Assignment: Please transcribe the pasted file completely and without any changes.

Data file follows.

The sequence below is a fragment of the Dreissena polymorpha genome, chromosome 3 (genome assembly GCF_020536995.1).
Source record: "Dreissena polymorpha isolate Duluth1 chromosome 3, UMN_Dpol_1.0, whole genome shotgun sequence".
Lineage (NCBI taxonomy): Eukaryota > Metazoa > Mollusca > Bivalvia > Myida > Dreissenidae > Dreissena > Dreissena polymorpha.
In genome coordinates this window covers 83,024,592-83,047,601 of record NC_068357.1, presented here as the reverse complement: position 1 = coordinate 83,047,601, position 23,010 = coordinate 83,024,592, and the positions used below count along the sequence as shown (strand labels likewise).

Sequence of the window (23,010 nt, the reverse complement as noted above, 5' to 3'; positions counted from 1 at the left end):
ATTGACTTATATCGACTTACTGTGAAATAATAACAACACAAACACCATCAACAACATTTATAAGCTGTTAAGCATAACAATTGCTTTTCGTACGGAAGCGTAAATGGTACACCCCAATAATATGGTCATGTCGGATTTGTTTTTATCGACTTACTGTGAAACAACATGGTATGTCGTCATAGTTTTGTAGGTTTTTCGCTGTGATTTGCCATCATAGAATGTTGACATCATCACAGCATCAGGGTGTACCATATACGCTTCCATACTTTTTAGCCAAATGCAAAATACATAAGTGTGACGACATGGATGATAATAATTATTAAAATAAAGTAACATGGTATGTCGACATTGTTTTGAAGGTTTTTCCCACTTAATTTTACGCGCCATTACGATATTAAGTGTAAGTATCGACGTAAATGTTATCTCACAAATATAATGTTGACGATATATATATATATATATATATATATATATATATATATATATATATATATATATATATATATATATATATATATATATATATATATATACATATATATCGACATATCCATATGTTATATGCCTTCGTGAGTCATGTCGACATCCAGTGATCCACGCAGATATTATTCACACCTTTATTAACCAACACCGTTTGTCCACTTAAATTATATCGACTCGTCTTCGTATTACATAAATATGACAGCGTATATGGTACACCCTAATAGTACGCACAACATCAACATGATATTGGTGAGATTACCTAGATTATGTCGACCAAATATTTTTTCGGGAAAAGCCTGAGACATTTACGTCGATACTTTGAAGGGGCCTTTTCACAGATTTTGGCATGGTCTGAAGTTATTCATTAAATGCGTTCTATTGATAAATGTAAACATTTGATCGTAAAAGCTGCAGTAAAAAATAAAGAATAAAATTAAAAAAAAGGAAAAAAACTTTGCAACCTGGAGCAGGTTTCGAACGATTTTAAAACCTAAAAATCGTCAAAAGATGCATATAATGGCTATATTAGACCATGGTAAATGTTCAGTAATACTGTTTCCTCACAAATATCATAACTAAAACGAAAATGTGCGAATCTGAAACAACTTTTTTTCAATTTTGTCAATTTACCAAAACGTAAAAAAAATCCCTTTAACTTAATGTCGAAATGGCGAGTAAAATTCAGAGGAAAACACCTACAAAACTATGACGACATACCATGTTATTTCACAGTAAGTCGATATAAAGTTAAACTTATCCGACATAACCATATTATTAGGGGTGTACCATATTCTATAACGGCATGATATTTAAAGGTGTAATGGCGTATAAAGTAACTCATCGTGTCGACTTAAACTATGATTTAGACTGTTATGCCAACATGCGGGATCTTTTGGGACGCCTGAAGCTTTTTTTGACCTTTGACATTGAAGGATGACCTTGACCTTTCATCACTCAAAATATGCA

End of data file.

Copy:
The sequence below is a fragment of the Dreissena polymorpha genome, chromosome 3 (genome assembly GCF_020536995.1).
Source record: "Dreissena polymorpha isolate Duluth1 chromosome 3, UMN_Dpol_1.0, whole genome shotgun sequence".
Lineage (NCBI taxonomy): Eukaryota > Metazoa > Mollusca > Bivalvia > Myida > Dreissenidae > Dreissena > Dreissena polymorpha.
In genome coordinates this window covers 83,024,592-83,047,601 of record NC_068357.1, presented here as the reverse complement: position 1 = coordinate 83,047,601, position 23,010 = coordinate 83,024,592, and the positions used below count along the sequence as shown (strand labels likewise).

Sequence of the window (23,010 nt, the reverse complement as noted above, 5' to 3'; positions counted from 1 at the left end):
ATTGACTTATATCGACTTACTGTGAAATAATAACAACACAAACACCATCAACAACATTTATAAGCTGTTAAGCATAACAATTGCTTTTCGTACGGAAGCGTAAATGGTACACCCCAATAATATGGTCATGTCGGATTTGTTTTTATCGACTTACTGTGAAACAACATGGTATGTCGTCATAGTTTTGTAGGTTTTTCGCTGTGATTTGCCATCATAGAATGTTGACATCATCACAGCATCAGGGTGTACCATATACGCTTCCATACTTTTTAGCCAAATGCAAAATACATAAGTGTGACGACATGGATGATAATAATTATTAAAATAAAGTAACATGGTATGTCGACATTGTTTTGAAGGTTTTTCCCACTTAATTTTACGCGCCATTACGATATTAAGTGTAAGTATCGACGTAAATGTTATCTCACAAATATAATGTTGACGATATATATATATATATATATATATATATATATATATATATATATATATATATATATATATATATATATATATATATATATATATATATACATATATATCGACATATCCATATGTTATATGCCTTCGTGAGTCATGTCGACATCCAGTGATCCACGCAGATATTATTCACACCTTTATTAACCAACACCGTTTGTCCACTTAAATTATATCGACTCGTCTTCGTATTACATAAATATGACAGCGTATATGGTACACCCTAATAGTACGCACAACATCAACATGATATTGGTGAGATTACCTAGATTATGTCGACCAAATATTTTTTCGGGAAAAGCCTGAGACATTTACGTCGATACTTTGAAGGGGCCTTTTCACAGATTTTGGCATGGTCTGAAGTTATTCATTAAATGCGTTCTATTGATAAATGTAAACATTTGATCGTAAAAGCTGCAGTAAAAAATAAAGAATAAAATTAAAAAAAAGGAAAAAAACTTTGCAACCTGGAGCAGGTTTCGAACGATTTTAAAACCTAAAAATCGTCAAAAGATGCATATAATGGCTATATTAGACCATGGTAAATGTTCAGTAATACTGTTTCCTCACAAATATCATAACTAAAACGAAAATGTGCGAATCTGAAACAACTTTTTTTCAATTTTGTCAATTTACCAAAACGTAAAAAAAATCCCTTTAACTTAATGTCGAAATGGCGAGTAAAATTCAGAGGAAAACACCTACAAAACTATGACGACATACCATGTTATTTCACAGTAAGTCGATATAAAGTTAAACTTATCCGACATAACCATATTATTAGGGGTGTACCATATTCTATAACGGCATGATATTTAAAGGTGTAATGGCGTATAAAGTAACTCATCGTGTCGACTTAAACTATGATTTAGACTGTTATGCCAACATGCGGGATCTTTTGGGACGCCTGAAGCTTTTTTTGACCTTTGACATTGAAGGATGACCTTGACCTTTCATCACTCAAAATATGCA